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By Terri Schlichenmeyer
You must not tell. You cannot breathe a word to anyone who doesn’t already know. That Which Cannot Be Spoken must remain buried, put away, frozen, lips sealed, in the closet. You cannot tell because, as in the new novel This Is How It Always Is by Laurie Frankel, secrets change everything.
In the beginning was Roo-sevelt, known to his loved ones as Roo. Not long after he was born, Ben entered the family. Then the twin boys Orion and Rigel arrived. So Rosie Walsh, still hoping for a girl baby, did everything the Talmud recommended she do next. Months later, she and her husband, Penn, welcomed . . . Claude.
But that was okay. Another boy in their raucous, rowdy family of boys was fine, and Rosie and Penn loved them all. They were happy in their big, rambling, farmhouse just outside of Madison, Wisconsin. Rosie loved her job. Penn worked on his novel. And Claude dreamed of being a girl.
It started when Rosie told Claude (as most parents do) that he could “be anything” he wanted to be someday. Claude was three years old and loved to dress up; it didn’t seem odd to let him wear dresses at home. But soon, home wasn’t enough, and Claude tantrumed until he was allowed to wear dresses to preschool, though he was told that he’d have to use the nurse’s station bathroom, and that his teacher was “not happy.”
Still, Rosie and Penn were willing to do what it took to make Claude feel secure. While wearing his dresses and pink accessories, he was a confident child; without them, he was sullen and sad. None of his classmates minded his clothing. His brothers never gave it a second thought. Claude was simply Claude—until he asked his parents to call him Poppy.
And that was fine, too. Especially when the family moved to another state where it was easier to keep quiet—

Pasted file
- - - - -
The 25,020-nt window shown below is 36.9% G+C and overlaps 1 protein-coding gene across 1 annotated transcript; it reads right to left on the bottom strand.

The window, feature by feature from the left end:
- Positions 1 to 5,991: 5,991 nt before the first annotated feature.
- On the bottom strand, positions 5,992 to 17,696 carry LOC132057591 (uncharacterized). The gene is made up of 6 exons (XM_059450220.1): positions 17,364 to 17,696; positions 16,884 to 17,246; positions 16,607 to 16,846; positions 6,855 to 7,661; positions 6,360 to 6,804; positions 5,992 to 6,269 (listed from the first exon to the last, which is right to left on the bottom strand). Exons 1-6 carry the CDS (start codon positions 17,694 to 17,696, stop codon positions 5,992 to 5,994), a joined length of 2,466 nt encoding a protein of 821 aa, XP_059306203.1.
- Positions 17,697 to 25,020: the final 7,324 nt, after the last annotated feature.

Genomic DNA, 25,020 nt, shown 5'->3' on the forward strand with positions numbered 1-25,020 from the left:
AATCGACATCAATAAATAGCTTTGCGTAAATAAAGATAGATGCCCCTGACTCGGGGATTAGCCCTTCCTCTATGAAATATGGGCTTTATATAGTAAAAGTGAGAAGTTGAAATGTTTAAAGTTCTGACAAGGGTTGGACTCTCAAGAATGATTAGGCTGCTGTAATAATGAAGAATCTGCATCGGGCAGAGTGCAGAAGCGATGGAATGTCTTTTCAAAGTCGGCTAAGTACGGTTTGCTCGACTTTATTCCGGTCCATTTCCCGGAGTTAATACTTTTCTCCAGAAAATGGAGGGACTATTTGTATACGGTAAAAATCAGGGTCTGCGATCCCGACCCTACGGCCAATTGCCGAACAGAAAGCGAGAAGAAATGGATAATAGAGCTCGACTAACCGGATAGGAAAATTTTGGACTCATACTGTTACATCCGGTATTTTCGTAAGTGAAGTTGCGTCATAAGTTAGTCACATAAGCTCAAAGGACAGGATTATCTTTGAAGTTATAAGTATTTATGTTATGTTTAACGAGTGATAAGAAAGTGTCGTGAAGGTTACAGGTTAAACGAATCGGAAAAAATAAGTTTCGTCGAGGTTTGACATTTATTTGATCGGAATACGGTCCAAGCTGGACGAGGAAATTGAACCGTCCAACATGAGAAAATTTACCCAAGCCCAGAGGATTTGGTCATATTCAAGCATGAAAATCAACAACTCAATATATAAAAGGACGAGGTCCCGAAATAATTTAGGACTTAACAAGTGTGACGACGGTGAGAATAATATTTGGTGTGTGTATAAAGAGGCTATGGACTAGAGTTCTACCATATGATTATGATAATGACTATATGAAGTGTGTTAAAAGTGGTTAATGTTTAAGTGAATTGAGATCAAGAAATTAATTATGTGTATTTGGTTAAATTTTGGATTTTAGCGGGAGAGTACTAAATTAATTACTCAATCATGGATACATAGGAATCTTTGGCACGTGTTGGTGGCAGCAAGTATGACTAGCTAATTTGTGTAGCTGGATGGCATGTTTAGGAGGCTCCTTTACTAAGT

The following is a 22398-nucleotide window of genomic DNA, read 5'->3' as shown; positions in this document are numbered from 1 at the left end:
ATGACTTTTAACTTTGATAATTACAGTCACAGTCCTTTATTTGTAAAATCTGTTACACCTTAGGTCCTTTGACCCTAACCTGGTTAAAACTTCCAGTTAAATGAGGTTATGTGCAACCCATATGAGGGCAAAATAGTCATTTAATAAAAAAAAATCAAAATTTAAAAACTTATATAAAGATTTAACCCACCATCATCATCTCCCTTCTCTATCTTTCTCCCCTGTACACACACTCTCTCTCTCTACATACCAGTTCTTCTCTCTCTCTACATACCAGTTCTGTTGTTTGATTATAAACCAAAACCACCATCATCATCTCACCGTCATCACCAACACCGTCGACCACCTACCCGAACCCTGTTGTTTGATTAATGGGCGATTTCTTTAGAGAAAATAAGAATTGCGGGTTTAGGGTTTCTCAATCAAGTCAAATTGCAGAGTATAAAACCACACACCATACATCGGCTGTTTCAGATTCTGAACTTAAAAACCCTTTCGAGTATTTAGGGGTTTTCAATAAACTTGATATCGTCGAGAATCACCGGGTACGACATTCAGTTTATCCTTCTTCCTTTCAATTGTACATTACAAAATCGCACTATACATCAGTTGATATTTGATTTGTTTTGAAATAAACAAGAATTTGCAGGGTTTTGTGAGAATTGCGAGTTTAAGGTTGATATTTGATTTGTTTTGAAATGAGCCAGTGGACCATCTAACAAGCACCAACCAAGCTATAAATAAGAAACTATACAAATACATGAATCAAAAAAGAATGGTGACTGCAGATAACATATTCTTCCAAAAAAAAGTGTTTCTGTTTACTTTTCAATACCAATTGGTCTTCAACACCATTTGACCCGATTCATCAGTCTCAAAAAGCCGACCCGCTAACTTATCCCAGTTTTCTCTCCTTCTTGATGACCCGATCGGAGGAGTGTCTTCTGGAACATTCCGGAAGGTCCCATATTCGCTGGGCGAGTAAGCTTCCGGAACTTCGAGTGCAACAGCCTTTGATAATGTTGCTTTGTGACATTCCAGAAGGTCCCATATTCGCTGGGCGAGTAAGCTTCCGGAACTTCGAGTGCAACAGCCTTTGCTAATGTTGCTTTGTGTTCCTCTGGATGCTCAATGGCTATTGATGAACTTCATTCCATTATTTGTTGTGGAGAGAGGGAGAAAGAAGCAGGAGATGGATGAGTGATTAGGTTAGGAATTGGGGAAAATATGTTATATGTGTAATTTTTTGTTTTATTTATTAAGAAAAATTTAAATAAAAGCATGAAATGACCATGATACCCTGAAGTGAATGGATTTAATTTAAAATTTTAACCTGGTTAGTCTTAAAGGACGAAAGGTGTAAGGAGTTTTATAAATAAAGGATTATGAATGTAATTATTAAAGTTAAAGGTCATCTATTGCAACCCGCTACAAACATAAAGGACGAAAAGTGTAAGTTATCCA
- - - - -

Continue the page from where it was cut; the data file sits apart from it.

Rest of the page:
until it wasn’t. Until Poppy started growing up. Then the world became a vicious place, and the secret-keeping couldn’t last forever.
So here’s the thing: once you’ve started reading This Is How It Always Is, you might as well just clear your schedule. Cancel all appointments. You won’t want to do anything but read, so just give in. Blame it on the book.
Part of the appeal, I think, is in the way that author Laurie Frankel writes: no putting on airs, no try-to-impress-you words, nothing uppity. Her characters are normal people with everyday lives who are trying to maintain that normalcy, and Frankel writes like they might talk—with down-to-earth matter-of-factness and a fast dash of humor that wends its way through a serious topic. Even if you’ve read about transgender children before, you’ll find Frankel’s voice to be captivating.
One more thing: be sure to read the author’s after-notes, which brings the novel full-circle and will make you smile. But don’t peek; instead, start This Is How It Always Is from the beginning and savor it properly. This enjoyable read will make you want to tell everyone.
No One Can Pronounce My Name
A community of Indian-Americans has settled into lives that straddle the divide between Eastern and Western cultures. For some, America is an alienating place where coworkers can’t pronounce your name. Harit, an Indian immigrant in his mid-40s, lives with his mother who can no longer function after the death of Harit’s sister. In an attempt to keep both himself and his mother sane, he dresses up in a sari every night to pass himself off as his sister. Meanwhile, Ranjana has just seen her only child off to college. Worried that her husband has begun an affair, she seeks solace by writing romance novels in secret. When Harit and Ranjana meet, they begin a friendship that brings to light their own passions and fears. Picador (picadorusa.com). —Suzie Lynde
Film Stars Don’t Die in Liverpool
This is the story of a young theater actor’s relationship with Hollywood actress Gloria Grahame. Beginning in the late ’70s, Peter Turner recalls his relationship with the hot-tempered Grahame—20-odd years his senior—through sojourns in England, New York, and Los Angeles. When she falls ill and refuses hospital treatment, Turner makes her stay with his family. But her health gets worse. What follows is a bond that celebrates the glamour of Hollywood’s Golden Age and brings it down to earth. Soon to be a major motion picture starring Annette Bening. Picador (picadorusa.com). —Troy Carrington